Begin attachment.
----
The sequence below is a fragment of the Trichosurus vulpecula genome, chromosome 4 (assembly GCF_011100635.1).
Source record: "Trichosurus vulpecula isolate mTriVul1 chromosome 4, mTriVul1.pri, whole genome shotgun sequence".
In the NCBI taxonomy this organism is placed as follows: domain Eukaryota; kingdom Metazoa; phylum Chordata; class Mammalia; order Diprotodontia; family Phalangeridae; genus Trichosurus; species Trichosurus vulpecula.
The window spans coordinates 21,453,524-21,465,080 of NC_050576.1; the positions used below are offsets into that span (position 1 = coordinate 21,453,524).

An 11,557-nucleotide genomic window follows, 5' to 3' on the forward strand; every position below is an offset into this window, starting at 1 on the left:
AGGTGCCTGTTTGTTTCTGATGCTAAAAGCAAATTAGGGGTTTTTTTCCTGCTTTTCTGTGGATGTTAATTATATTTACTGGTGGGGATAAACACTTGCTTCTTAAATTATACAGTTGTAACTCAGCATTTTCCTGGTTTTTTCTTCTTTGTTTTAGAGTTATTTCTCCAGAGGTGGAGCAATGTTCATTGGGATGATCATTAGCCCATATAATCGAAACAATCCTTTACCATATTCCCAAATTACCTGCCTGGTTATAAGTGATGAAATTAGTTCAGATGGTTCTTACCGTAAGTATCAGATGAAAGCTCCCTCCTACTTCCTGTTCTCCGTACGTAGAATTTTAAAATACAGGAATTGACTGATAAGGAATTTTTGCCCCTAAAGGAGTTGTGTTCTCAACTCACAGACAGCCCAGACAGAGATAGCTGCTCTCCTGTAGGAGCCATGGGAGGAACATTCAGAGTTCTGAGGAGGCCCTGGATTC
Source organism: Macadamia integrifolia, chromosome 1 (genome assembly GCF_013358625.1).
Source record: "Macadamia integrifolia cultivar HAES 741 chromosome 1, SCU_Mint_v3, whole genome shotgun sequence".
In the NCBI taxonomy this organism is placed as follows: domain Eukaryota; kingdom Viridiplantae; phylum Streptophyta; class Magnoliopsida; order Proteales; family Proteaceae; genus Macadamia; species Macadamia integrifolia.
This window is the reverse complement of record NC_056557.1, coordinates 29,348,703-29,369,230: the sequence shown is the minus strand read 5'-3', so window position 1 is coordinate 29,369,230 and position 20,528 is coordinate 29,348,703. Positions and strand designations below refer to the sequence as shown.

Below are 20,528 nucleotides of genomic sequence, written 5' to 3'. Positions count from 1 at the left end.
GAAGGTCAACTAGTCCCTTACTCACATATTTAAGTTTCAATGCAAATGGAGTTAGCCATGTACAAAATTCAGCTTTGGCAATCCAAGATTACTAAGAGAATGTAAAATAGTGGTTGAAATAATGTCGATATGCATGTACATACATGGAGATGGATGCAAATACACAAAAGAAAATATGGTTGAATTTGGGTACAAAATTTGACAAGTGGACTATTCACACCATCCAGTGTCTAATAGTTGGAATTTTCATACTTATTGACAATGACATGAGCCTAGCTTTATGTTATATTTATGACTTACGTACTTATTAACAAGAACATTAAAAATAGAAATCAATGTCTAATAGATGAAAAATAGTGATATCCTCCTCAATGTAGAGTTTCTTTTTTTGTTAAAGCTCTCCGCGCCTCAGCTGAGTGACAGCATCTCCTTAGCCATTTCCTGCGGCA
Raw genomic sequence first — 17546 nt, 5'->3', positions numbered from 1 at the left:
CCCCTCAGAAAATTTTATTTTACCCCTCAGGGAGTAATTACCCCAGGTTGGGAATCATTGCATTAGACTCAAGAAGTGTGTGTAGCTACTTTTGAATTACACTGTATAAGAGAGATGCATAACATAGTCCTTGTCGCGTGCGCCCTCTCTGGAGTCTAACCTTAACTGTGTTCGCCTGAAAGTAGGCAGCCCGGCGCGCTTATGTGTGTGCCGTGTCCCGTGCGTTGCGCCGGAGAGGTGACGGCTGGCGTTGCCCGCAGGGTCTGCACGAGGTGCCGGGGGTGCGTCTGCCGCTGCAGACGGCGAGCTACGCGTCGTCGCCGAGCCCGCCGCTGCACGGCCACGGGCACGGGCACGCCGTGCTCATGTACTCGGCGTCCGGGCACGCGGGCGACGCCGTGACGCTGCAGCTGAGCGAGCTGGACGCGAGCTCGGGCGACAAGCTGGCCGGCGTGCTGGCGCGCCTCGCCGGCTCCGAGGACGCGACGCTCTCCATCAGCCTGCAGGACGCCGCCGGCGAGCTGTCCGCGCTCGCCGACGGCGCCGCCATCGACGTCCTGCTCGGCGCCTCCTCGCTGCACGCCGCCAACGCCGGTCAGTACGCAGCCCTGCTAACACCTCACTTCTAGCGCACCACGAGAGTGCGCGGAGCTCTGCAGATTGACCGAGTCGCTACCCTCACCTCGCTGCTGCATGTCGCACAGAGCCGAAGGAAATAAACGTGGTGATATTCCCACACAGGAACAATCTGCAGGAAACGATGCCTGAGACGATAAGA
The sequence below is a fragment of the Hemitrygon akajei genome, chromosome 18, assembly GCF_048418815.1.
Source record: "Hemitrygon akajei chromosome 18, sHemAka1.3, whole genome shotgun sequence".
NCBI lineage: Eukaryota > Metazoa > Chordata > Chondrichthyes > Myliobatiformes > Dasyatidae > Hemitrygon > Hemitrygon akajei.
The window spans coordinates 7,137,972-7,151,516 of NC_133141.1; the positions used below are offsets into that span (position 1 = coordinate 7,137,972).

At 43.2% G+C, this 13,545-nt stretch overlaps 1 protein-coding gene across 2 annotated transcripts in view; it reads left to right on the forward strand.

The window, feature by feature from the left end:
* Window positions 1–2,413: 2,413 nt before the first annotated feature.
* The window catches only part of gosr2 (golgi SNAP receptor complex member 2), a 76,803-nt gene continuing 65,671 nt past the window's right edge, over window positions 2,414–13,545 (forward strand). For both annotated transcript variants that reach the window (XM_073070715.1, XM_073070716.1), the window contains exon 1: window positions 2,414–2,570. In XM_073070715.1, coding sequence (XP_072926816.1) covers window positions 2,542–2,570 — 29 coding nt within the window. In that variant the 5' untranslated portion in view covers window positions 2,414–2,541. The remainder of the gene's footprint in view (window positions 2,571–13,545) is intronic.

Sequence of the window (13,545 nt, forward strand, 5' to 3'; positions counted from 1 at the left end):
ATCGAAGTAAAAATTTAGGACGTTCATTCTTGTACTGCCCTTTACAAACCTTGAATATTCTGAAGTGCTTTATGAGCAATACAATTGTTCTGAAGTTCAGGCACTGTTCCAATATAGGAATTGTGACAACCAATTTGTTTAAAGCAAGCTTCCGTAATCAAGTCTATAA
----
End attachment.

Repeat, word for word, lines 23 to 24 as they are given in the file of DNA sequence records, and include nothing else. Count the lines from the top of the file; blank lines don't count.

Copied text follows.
Sequence of the window (13,545 nt, forward strand, 5' to 3'; positions counted from 1 at the left end):
ATCGAAGTAAAAATTTAGGACGTTCATTCTTGTACTGCCCTTTACAAACCTTGAATATTCTGAAGTGCTTTATGAGCAATACAATTGTTCTGAAGTTCAGGCACTGTTCCAATATAGGAATTGTGACAACCAATTTGTTTAAAGCAAGCTTCCGTAATCAAGTCTATAA